a prerolled joint great for using cannabis for the first time

Cannabis Curious: Let’s Try Some Weed

There are a few things to know about using cannabis for the first time. Okay, it might not be the first time you’ve used cannabis, but if you’ve been away for a few years or decades—welcome back.

Is the marijuana you bought that much different than what you might have consumed in the past? No, and yes.

It’s true that cannabis is more potent than it was in the past. Good genetics and careful growing have made a better looking, smelling and tasting plant. You also know now what the potency is—in the past that information wasn’t available to consumers. That goes double with edibles. Carefully review the packaging on your goods so you know the percentage of THC that you’re about to consume.

If you’re using cannabis for the first time or the first time in recent memory, go easy.

Try a couple of hits from the joint or pre-roll. If you’re vaping cannabis, it’s not like tobacco vapes and there won’t be a giant plume of smoke when you exhale, and much less smoke than a joint, too.

Vapes are made from cannabis concentrates, so take one hit and wait a 10-15 minutes before you do another, as it can be powerful. You’ll feel something quickly with either the joint or the vape and then make a decision about more consumption. You’ll stay high for at least two hours depending on how much you smoked.

an orange box with a vape cartridge inside

Edibles have a reputation for sneaking up on people and for people overdoing it. When it comes to food, we’re not used to eating one tiny square of a chocolate bar or only part of gummy candy. But with cannabis-infused food, you need to take care. If you’ve never had an edible, use the mantra “start low and go slow.” That means 5mg of anything, so that’s ½ of Michigan recommended a dose of 10mg, if you’re anxious about getting too high, cut it to 2.5 mg. And here’s where it gets tricky—because edibles are absorbed via that stomach and that’s a slower absorption process than smoking or vaping.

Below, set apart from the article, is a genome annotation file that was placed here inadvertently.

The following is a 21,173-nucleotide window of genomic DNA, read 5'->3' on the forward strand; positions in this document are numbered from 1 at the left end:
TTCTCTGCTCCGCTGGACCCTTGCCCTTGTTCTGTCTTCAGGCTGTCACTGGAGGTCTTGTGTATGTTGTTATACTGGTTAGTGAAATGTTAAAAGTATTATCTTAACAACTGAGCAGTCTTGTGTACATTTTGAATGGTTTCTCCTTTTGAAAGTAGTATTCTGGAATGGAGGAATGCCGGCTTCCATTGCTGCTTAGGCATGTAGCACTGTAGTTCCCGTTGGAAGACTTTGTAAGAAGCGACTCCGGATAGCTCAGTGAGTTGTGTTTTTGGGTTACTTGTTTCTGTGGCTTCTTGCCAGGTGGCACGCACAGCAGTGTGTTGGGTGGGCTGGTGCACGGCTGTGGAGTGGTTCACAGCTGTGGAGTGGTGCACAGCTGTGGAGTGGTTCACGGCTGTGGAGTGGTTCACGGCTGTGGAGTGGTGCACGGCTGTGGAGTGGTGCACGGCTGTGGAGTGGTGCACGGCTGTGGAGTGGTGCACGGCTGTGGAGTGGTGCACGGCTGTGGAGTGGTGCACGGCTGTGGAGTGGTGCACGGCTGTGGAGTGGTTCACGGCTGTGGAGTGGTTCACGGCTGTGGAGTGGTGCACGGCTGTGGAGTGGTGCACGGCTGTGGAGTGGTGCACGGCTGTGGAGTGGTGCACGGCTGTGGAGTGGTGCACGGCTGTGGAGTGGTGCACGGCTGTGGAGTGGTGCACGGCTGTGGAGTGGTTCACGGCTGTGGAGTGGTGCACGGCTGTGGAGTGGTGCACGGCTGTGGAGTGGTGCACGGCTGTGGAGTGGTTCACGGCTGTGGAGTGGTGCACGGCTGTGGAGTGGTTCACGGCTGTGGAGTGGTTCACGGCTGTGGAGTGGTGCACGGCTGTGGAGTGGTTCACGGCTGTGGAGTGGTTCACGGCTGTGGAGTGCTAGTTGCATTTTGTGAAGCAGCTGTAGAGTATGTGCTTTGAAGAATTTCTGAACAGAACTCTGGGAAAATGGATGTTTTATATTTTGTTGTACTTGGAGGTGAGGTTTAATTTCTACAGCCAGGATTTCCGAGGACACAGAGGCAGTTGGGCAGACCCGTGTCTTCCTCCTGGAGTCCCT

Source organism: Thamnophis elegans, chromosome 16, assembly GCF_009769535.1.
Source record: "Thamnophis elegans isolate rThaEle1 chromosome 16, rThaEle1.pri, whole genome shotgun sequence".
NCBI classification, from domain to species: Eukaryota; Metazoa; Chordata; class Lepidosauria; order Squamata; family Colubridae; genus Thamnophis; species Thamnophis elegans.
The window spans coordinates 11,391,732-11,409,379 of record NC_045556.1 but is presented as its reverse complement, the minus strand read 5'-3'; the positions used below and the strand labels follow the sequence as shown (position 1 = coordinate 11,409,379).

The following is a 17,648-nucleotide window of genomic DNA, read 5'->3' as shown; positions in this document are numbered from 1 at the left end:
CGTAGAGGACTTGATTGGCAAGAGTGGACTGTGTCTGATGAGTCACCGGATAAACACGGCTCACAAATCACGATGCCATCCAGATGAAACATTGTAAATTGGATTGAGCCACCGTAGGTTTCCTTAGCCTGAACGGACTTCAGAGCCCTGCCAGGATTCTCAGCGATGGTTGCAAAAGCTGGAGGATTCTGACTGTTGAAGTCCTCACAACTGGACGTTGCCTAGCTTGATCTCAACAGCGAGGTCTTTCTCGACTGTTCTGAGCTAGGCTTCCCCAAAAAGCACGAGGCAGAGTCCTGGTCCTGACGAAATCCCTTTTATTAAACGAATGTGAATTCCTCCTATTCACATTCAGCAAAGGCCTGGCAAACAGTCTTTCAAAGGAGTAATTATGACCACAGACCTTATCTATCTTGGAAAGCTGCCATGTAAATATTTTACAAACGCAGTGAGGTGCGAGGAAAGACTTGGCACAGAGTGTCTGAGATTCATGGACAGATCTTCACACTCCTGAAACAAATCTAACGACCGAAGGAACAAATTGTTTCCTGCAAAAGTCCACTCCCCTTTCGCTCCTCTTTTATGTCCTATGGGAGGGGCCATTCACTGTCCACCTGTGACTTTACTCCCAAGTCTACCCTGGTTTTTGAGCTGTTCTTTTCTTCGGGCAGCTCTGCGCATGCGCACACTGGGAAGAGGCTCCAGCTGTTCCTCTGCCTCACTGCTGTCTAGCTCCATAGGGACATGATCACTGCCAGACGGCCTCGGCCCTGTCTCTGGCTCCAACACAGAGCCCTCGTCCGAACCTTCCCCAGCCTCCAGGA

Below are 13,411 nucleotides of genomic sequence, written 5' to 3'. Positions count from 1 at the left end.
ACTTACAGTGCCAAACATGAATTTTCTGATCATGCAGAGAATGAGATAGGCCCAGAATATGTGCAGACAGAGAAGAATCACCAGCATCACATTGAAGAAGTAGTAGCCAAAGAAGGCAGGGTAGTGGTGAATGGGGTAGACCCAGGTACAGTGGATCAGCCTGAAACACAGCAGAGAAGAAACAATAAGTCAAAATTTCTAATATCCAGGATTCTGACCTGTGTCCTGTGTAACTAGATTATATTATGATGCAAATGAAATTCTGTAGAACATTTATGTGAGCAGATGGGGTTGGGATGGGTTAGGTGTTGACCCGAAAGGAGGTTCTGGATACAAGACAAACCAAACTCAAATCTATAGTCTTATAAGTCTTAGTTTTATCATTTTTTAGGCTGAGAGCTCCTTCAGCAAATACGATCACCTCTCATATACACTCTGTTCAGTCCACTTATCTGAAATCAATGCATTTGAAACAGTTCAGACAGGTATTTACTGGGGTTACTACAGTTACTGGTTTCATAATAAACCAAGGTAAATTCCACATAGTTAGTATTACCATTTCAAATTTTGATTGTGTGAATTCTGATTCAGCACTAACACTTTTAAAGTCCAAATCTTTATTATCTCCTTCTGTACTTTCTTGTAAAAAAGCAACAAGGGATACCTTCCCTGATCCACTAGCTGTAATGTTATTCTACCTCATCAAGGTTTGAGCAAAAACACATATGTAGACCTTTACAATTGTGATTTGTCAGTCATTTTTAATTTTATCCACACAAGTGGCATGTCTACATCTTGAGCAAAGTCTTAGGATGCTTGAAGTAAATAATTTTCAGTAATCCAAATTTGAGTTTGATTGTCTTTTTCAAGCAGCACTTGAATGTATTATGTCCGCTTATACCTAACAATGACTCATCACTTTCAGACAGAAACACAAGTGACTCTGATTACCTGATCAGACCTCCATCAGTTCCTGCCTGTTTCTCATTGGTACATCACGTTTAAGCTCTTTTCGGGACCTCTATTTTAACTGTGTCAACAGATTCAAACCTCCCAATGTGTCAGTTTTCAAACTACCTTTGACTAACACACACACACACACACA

It takes an hour or more to feel the effect of an edible.

It’s a common mistake to eat a bite, think that you’re not feeling anything and have another bite or two and then BOOM, you’re unpleasantly stoned. Resist the urge to consume more until you feel the effect of the first dose. We recommend doing something active like taking a walk or a hike after you consume, you’ll then notice the high more gradually and we promise you’ll appreciate nature even more.

The high will last about 3-4 hours, depending on the THC level and your body composition. The high will just gradually fade away, the same way it came on. It’s quite pleasant.

Whatever you do—don’t drive while consuming or after consuming marijuana. It’s against the law and dangerous.

If you overconsume and feel extraordinarily high there are a few things you can do.

  • Drink water.
  • Nibble on a couple of black peppercorns.
  • If you have CBD in the house, take a dose of that.
  • Lock into the couch and watch a mindless TV series or cartoons and pet your dog or cat.
  • Throw on your headphones and enjoy your music.
  • Don’t worry. You’re not going to die—no one has and you’re not going to the first.
  • Phone a friend who has experience with cannabis. You know that person and they’ll let you know everything is going to be alright.
  • Take a walk, the fresh air will do you good.
  • Take a hot shower, for some reason hot water helps bring you down.
  • Go to bed and sleep it off.

We’ve written about cannabis microdosing before, check out this blog if you’re interested in that option.